e raised to the power of pi i equals -1

If you recognize that, you probably have at least a basic interest in mathematics. If so, Count Down : Six Kids Vie for Glory at the World’s Toughest Math Competition is for you.

This is a fascinating book that combines the story of the American team for the 42nd International Mathematics Olympiad in 2001 with a set of well-written essays on human intelligence, creativity, talent, and competitiveness. Olson does a great job of combining the story of the Olympiad with basic math theory; math education in America; the emotional, intellectual, and social issues these kids face; and a few very clever math jokes.

In junior high and high school I was pretty good at math. The math club I belonged to was nerdily called Mu Alpha Theta; we competed in state wide math contests, and I remember proudly taking home the first place trophy for the Algebra section at a state wide competition at Rice University in Houston my junior year (that was the best I ever did.)

When I went to college at MIT, one of my friends suggested I take some serious math classes. In the first semester of my sophomore year, I took a course called 18.701 – Algebra 1. I figured – hey Algebra – how hard could it be. This was not the algebra of my high school – I knew I was in trouble when the professor would write a bunch of geometric equations on the board and then ask, “Now, pretend you were standing on the other side of the board, what would happen to …?” I was completely lost and had the typical humbling experience that most MIT students have at some point where they realize they aren’t going to make it in the class. After getting a 4 on my second test (yes – a FOUR out of 100 – that would be failing, even when graded on a curve – I must have gotten some credit for getting the course number correct), I dropped the class and decided that I wasn’t quite so good at math.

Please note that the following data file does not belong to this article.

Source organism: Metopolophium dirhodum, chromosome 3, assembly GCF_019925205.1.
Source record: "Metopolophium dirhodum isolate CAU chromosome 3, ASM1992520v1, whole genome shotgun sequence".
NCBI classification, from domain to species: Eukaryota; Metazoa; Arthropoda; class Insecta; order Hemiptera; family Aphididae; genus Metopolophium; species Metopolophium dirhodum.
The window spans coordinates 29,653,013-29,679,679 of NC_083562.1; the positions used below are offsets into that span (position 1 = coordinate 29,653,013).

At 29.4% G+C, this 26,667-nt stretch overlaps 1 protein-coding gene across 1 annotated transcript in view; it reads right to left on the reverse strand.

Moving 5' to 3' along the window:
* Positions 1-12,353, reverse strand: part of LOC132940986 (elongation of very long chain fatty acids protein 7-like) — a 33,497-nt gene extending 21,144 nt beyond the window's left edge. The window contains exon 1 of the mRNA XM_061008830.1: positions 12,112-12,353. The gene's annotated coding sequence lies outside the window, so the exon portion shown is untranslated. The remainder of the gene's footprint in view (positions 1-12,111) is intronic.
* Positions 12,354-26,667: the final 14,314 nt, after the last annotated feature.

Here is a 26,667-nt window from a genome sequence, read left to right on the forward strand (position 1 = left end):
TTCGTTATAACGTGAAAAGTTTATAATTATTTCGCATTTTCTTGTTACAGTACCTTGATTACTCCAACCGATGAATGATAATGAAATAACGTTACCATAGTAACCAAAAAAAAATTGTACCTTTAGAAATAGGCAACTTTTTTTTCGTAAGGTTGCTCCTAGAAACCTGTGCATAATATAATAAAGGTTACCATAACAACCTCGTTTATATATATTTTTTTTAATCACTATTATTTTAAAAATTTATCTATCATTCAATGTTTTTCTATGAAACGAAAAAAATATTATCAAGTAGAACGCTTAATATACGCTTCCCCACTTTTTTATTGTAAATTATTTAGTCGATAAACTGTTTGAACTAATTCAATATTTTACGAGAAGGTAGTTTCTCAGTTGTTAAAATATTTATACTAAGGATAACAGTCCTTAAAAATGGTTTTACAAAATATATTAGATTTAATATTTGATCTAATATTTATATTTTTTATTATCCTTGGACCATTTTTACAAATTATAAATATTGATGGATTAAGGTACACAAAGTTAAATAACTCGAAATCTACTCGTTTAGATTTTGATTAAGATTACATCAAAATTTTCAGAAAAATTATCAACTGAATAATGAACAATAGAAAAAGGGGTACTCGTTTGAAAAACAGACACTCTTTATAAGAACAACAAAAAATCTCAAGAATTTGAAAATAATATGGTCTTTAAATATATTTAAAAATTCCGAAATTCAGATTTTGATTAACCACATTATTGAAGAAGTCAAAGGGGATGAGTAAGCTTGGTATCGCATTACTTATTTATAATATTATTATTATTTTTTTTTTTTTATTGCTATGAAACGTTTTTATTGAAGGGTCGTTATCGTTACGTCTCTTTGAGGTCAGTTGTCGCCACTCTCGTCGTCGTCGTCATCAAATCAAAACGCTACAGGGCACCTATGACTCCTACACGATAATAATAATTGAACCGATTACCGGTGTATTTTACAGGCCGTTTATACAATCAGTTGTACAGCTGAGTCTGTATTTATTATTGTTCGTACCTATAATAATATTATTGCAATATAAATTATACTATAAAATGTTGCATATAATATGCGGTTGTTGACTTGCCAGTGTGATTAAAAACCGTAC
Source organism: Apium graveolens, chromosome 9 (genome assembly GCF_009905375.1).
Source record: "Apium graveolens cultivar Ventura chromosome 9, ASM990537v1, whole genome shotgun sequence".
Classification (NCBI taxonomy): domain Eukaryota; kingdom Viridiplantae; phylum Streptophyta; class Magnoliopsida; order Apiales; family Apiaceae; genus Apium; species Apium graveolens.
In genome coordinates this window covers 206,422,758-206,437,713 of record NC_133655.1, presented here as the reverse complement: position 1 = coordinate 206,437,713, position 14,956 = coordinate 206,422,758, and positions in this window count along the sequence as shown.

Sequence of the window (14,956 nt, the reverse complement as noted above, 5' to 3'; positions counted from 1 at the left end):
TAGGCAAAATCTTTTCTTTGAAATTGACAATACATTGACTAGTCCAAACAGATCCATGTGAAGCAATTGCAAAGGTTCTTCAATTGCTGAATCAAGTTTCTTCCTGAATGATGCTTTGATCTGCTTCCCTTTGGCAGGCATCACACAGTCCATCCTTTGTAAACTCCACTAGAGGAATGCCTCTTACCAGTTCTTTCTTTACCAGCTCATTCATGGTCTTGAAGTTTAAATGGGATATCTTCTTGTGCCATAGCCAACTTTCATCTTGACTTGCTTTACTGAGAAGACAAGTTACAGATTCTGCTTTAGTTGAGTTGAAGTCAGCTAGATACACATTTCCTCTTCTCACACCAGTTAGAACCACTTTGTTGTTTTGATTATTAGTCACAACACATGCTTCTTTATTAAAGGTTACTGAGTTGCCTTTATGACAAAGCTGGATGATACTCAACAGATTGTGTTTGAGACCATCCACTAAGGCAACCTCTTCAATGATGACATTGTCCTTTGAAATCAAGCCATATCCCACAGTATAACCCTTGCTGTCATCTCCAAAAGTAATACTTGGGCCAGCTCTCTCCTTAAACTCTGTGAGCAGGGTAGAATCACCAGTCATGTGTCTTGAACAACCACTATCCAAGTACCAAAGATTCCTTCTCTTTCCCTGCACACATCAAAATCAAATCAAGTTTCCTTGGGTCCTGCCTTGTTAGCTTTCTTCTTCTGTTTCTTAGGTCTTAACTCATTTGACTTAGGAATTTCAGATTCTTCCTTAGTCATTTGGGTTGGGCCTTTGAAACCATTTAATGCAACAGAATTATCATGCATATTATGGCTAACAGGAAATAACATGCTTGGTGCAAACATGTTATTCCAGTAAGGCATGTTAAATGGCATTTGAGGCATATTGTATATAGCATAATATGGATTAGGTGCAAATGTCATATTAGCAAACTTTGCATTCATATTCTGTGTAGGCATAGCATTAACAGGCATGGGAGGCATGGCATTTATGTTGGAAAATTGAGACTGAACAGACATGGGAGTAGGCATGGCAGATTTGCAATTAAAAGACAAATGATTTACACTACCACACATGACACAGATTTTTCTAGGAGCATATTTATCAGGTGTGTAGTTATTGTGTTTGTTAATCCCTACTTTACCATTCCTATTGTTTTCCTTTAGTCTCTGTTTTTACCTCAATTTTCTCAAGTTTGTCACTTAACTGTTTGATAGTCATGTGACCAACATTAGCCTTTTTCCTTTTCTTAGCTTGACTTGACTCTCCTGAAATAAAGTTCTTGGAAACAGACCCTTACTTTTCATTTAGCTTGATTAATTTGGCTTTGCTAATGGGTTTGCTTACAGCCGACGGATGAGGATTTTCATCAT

Fortunately, this book brought back mostly good math memories. Today, the most complex math I do is adding up a column of numbers or occassionally having to multiply two numbers together, so it was fun to puzzle through the problems (which I could at least understand, although I had no clue how to begin to solve them.)

  • Dave Jilk

    My favorite 18.701 moment was when the professor drew a circle on the board and told us to imagine a sphere at every point on the circle. That, he said, was a five dimensional sphere. Then he looked at the board and I realized that he could actually see it.

    I aced ‘701 but would prefer to be as good as you at picking companies.

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